10. 10. PROBABILITY Here are some definitions I will be using throughout: The probability of an event X occurring is found by dividing the number of ways the even can occur by the total number of basic outcomes. We denote the probability of an even occurring as P(X). -the total number of basic outcomes of the Roulette probability experiment is…
  11. 11. EXPECTED VALUE AND HOUSE EDGE Now that we know probabilities, we can figure out the question everyone asks me: WHY DOES THE CASINO ALWAYS WIN? -we need to know the payout for a single number bet: if the number 26 comes up, we win $35 -if the number does not come up, we lose our $1 bet
  12. 12. EXPECTED VALUE AND HOUSE EDGE WHY DOES THE CASINO ALWAYS WIN? The probability I win times how much I will win? The probability I lose times how much I will lose?
  13. 13. EXPECTED VALUE AND HOUSE EDGE WHY DOES THE CASINO ALWAYS WIN? What number do we get if we add these two fractions together? In gambling lingo, we call this the house edge . It tells a player what percentage of money he or she will pay the casino in the long run.
  14. 14. EXPECTED VALUE AND HOUSE EDGE What about a different bet? -we need to know the payout for a single colour bet: if the colour black comes up, we win $1 -if the colour black does not come up, we lose our $1 bet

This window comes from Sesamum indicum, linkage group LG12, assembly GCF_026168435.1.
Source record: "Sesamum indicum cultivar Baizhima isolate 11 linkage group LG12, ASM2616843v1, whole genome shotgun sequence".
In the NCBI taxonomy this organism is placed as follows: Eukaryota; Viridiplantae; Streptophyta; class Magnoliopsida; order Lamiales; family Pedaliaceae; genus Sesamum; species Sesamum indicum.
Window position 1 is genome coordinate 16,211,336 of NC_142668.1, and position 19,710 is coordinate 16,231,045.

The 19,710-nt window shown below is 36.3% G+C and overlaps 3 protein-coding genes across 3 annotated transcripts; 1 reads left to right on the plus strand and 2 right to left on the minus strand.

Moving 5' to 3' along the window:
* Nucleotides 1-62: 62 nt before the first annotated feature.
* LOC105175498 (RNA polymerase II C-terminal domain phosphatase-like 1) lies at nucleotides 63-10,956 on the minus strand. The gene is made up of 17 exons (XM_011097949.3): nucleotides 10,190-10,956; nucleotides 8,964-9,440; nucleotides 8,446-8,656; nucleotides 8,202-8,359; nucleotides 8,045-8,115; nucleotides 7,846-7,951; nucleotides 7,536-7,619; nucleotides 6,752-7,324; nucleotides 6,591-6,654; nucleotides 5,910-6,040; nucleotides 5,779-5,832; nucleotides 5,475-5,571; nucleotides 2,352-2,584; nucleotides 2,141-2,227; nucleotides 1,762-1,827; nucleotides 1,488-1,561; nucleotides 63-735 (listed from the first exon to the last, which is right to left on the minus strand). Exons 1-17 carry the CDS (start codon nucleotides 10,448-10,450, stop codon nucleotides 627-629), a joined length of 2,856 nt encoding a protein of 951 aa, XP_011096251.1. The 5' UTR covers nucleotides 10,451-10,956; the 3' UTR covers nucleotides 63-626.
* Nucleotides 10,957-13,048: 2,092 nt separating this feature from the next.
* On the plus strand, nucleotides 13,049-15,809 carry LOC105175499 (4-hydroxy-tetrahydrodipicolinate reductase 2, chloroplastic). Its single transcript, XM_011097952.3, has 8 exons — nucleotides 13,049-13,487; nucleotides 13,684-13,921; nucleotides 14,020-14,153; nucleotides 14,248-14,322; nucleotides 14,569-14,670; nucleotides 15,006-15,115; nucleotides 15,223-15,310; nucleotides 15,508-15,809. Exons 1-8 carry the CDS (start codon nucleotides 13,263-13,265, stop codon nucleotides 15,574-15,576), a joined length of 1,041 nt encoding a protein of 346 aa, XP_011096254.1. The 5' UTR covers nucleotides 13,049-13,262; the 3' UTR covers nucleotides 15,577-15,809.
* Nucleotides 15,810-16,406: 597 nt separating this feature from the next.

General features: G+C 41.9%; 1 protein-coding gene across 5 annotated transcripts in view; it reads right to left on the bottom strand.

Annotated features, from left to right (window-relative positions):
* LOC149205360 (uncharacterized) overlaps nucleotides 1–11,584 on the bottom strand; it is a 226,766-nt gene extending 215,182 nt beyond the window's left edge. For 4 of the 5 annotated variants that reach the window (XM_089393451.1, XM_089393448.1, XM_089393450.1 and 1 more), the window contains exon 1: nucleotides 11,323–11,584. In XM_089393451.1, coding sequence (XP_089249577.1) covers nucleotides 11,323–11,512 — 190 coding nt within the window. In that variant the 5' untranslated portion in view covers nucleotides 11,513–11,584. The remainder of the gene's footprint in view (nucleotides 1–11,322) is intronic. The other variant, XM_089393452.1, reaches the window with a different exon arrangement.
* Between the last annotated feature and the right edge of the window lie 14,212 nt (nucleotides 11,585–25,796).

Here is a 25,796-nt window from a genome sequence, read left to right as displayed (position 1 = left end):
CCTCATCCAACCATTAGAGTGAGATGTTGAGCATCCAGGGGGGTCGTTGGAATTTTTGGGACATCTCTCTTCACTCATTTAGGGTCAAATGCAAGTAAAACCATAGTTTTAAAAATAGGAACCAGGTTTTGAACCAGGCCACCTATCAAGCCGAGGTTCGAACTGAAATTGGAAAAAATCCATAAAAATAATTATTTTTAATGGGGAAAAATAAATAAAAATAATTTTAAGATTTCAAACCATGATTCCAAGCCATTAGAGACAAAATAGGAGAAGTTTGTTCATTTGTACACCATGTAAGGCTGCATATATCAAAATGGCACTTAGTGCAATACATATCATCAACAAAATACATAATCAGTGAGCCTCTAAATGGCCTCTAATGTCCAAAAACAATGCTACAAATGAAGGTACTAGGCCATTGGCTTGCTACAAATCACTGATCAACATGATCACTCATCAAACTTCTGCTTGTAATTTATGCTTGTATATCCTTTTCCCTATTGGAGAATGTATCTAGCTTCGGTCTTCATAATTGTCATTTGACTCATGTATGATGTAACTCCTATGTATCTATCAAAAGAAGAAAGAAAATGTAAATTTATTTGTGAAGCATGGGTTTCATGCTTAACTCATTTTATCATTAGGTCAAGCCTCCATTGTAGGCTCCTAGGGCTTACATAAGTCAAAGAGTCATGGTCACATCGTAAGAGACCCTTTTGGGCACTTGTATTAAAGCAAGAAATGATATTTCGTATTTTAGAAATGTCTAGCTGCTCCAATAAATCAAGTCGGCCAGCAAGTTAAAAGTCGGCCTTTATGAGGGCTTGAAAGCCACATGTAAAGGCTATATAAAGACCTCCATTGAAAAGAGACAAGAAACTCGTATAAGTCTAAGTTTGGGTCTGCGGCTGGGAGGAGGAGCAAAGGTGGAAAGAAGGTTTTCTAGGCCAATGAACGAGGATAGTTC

15. 15. EXPECTED VALUE AND HOUSE EDGE What about a different bet? The probability I win times how much I will win? The probability I lose times how much I will lose?
  16. 16. EXPECTED VALUE AND HOUSE EDGE What number do we get if we add these two fractions together? The casino ALWAYS has an advantage over the player and the reason is all a matter of mathematics! What about a different bet?
  17. 17. Another definition: A probability experiment Ω has a special value associated to it. This value is called the expected value and is denoted as E( Ω ). This number is an “average value” of the experiment if it were to be repeated many times. We can calculate the expected value by multiplying all basic outcomes by their respective probabilities: E( Ω ) = P(X 1 )X 1 + P(X 2 )X 2 + … + P(X n )X n -in our Roulette example, the house edge is a special type of expected value EXPECTED VALUE AND HOUSE EDGE